Learning from other writers

A few days ago I mentioned Ben East’s excellent interview in The National with Fiona Mozley, the author of Elmet. Learning about another writer’s sources of inspiration is always helpful and enlightening. Here we learn that Mozley saw Elmet as a ‘Yorkshire western.’ She saw parallels between her story of a land dispute in England and the ‘traditional arc of a western.’ To identify this arc, she drew upon films such as Once Upon a Time in the West and Unforgiven.

Once upon a time in the West

These kinds of western battles and the showdowns go back through cinematic history to movies like High Noon, Shane and The Magnificent Seven, but also to films like The Seven Samurai.Seven SamuraiTheme

In our workshop, when discussing story ideas, I often ask participants. ‘What’s it about?’ Mozley answers this question in the article: ‘ the question of the individual versus society; how people battle the natural world and their landscape.’

We don’t really know what we are writing until we discover our themes. Do you know yours?

Making words count

Cinema or television, then, can be one source of inspiration. Another is, of course, other books. Mozley tells us she has drawn inspiration from southern American gothic literature and, in particular, the work of Cormac McCarthy, from books such as No Country for Old Men and The Road.

The Road2

Her close reading of McCarthy ties in – rather spookily – with what I had planned for our workshop this week. A few words of explanation about this directly from Mozley: ‘McCarthy made me think about every single sentence, how I needed to make every word count.”

Last week we discussed ‘overwriting’ and ‘redundancy,’ abundant examples of which we can find in our own first drafts. The purpose of re-writing is to remove what is not needed and ‘make every word count.’

So, when you lift your fingers from the keyboard and say, ‘It’s done!’ what happens next?

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Writing Rules

Elmet, the novel by Fiona Mozley shortlisted for the Man Booker Prize, was not a priority on my reading list. Ben East’s interview with the author, published in Sunday’s edition of The National turned that around. Sometimes it happens that something you read resonates with you, as it did with me on this occasion. That something was to do with Fiona Mozley’s beliefs about writing.

Elmet cover

About rules

In our workshop, we often discuss the ‘rules’ that are put about on the subject of writing. My belief is that we have to know what those rules are … before we set about breaking them to suit our purpose. Rules become myths, and this interview with Fiona Mozley gently explodes one myth, which is ‘write what you know.’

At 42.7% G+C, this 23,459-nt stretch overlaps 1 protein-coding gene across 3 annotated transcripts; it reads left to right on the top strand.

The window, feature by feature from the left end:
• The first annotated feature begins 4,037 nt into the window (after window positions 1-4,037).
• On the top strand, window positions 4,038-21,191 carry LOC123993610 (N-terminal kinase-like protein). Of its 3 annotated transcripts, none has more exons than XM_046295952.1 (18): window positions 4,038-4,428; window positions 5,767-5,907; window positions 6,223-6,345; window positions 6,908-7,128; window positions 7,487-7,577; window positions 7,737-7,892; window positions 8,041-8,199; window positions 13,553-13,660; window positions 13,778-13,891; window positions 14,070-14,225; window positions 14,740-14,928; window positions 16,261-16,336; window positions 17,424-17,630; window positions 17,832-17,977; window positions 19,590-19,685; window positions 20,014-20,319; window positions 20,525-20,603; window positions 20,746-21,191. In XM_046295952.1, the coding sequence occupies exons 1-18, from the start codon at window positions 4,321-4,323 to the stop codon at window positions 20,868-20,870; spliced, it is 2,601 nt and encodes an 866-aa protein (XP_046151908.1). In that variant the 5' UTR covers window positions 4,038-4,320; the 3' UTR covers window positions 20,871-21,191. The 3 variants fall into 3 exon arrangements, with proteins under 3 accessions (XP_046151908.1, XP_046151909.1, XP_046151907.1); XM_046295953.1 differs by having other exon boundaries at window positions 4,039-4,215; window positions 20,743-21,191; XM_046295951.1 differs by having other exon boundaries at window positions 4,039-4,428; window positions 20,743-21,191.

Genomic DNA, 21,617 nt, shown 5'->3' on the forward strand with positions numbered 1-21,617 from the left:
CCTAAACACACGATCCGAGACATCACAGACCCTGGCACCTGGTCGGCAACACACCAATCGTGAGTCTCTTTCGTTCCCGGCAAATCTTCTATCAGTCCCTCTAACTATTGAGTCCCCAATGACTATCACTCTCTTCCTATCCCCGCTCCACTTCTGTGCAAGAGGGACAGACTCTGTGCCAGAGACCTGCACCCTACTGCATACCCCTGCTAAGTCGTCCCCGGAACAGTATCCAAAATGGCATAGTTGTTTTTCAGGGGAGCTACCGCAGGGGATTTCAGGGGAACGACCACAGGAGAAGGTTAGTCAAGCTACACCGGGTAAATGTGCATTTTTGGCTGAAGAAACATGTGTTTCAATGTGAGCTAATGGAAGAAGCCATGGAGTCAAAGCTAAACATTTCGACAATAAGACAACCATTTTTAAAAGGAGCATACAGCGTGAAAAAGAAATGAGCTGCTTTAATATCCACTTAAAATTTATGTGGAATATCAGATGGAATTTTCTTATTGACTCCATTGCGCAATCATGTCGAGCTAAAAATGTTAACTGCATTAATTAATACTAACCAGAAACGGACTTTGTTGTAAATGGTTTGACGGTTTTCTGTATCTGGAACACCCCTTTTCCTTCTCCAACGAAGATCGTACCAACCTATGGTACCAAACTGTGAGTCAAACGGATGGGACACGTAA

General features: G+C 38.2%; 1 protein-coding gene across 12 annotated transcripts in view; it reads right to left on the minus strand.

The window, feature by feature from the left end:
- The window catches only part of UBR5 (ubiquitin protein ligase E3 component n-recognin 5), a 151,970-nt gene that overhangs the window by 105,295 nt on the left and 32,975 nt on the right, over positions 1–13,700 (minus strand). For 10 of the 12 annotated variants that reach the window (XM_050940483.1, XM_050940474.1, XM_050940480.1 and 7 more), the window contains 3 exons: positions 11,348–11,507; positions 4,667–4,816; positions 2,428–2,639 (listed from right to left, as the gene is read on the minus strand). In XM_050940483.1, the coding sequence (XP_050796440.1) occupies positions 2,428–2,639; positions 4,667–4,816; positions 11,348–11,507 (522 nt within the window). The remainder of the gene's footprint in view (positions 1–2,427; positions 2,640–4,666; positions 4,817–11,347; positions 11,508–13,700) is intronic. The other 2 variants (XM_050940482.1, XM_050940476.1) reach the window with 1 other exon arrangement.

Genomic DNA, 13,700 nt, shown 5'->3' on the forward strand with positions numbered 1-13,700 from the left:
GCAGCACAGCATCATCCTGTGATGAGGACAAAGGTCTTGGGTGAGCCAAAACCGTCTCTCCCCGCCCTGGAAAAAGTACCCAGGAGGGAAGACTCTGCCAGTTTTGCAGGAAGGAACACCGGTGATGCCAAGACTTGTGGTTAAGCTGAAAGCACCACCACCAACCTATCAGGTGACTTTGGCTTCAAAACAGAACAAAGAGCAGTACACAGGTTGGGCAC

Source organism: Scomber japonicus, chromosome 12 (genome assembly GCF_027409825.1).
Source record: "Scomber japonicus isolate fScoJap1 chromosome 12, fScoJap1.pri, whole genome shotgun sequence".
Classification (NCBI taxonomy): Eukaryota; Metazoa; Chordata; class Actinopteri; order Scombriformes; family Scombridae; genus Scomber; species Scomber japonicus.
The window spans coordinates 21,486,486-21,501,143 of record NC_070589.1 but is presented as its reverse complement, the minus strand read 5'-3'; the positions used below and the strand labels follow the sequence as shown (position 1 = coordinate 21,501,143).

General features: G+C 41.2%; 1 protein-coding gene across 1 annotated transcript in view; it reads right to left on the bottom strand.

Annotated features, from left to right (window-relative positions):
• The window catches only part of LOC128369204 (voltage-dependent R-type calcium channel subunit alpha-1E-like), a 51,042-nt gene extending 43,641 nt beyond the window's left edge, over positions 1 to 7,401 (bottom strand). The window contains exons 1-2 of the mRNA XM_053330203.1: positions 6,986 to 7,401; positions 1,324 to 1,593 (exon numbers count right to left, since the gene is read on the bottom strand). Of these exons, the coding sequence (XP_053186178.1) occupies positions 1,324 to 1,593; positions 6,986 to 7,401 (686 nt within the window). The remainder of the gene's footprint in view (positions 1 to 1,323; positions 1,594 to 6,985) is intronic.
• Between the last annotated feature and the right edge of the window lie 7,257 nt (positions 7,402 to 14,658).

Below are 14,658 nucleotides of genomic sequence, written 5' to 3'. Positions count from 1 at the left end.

Staring out of a train window while travelling from London to York, Mozley spied ‘a collection of caravans and shanty-like structures,’ and seeing these triggered, in her words, “a sense of wanting to explore something I didn’t know about, people who were very different from me.”

On writing what you know

If you don’t know what to write about, then writing what you know might be a good place to start. I’d say go ahead and write what you know when other people know nothing about that subject. You write. We read and understand. But, what if you wrote about something you didn’t know?

This makes me think of a workshop I attended one year at the Emirates Lit Fest. The subject was ‘Writing historical fiction’ and the participants were a mixture of fiction writers who knew very little about history (like me, for example), and historians who knew very little about writing fiction. A brilliant session in which we all learned a great deal. Then, one of the historians put up her hand and asked, ‘So, if we are writing about an historical figure and there are gaps in our research, and we don’t know what actually happened, what happens then?’ The fiction writers gasped.

We all knew that when you don’t know something … you make it up.

Writers on the edge

Lots of writers out there are ‘on the edge.’ Perhaps they are not writers at all, but they are thinking about writing and they are almost or nearly writing. The purpose of a writers’ workshop as I see it is to get these writers on track or, if they have strayed, to get them back on track. This is one of the reasons why I set up The Abu Dhabi Writers’ Workshop – to support writers, but also to help them help themselves.

The Abu Dhabi Writers’ Workshop, which met for the first time in June 2015, has held over 30 sessions and run over 90 workshop hours. At the last count there were 606 members. Most of our regular writers have set their goals and are most definitely on track. However, it’s now possible to have a better overview of the issues encountered by some of our newer writers and from time to time I hope to discuss these here on the All Write In Abu Dhabi blog.